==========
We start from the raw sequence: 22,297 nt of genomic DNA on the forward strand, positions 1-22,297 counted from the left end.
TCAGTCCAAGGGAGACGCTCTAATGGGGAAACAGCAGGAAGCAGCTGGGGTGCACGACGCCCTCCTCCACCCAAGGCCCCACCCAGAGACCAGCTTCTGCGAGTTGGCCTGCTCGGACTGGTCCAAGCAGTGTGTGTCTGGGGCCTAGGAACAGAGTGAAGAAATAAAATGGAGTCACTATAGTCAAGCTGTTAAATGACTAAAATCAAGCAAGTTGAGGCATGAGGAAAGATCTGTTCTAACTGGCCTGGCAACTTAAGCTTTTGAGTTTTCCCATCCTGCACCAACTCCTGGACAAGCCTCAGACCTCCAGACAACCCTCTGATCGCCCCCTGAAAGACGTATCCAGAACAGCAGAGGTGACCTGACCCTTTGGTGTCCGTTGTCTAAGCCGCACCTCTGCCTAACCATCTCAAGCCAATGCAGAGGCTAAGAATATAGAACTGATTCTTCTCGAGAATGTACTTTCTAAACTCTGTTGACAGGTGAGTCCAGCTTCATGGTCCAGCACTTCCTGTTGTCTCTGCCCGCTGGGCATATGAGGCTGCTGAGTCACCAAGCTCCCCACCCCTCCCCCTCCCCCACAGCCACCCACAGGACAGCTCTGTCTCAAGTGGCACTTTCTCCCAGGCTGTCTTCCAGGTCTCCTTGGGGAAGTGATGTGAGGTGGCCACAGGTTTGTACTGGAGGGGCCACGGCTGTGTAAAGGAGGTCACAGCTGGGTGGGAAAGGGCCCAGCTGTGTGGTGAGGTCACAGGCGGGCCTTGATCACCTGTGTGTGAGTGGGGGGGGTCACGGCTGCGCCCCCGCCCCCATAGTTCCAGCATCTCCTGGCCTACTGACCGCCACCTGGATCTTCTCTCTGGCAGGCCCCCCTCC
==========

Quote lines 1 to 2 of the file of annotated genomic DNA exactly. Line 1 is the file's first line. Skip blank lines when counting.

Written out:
We start from the raw sequence: 22,297 nt of genomic DNA on the forward strand, positions 1-22,297 counted from the left end.
TCAGTCCAAGGGAGACGCTCTAATGGGGAAACAGCAGGAAGCAGCTGGGGTGCACGACGCCCTCCTCCACCCAAGGCCCCACCCAGAGACCAGCTTCTGCGAGTTGGCCTGCTCGGACTGGTCCAAGCAGTGTGTGTCTGGGGCCTAGGAACAGAGTGAAGAAATAAAATGGAGTCACTATAGTCAAGCTGTTAAATGACTAAAATCAAGCAAGTTGAGGCATGAGGAAAGATCTGTTCTAACTGGCCTGGCAACTTAAGCTTTTGAGTTTTCCCATCCTGCACCAACTCCTGGACAAGCCTCAGACCTCCAGACAACCCTCTGATCGCCCCCTGAAAGACGTATCCAGAACAGCAGAGGTGACCTGACCCTTTGGTGTCCGTTGTCTAAGCCGCACCTCTGCCTAACCATCTCAAGCCAATGCAGAGGCTAAGAATATAGAACTGATTCTTCTCGAGAATGTACTTTCTAAACTCTGTTGACAGGTGAGTCCAGCTTCATGGTCCAGCACTTCCTGTTGTCTCTGCCCGCTGGGCATATGAGGCTGCTGAGTCACCAAGCTCCCCACCCCTCCCCCTCCCCCACAGCCACCCACAGGACAGCTCTGTCTCAAGTGGCACTTTCTCCCAGGCTGTCTTCCAGGTCTCCTTGGGGAAGTGATGTGAGGTGGCCACAGGTTTGTACTGGAGGGGCCACGGCTGTGTAAAGGAGGTCACAGCTGGGTGGGAAAGGGCCCAGCTGTGTGGTGAGGTCACAGGCGGGCCTTGATCACCTGTGTGTGAGTGGGGGGGGTCACGGCTGCGCCCCCGCCCCCATAGTTCCAGCATCTCCTGGCCTACTGACCGCCACCTGGATCTTCTCTCTGGCAGGCCCCCCTCC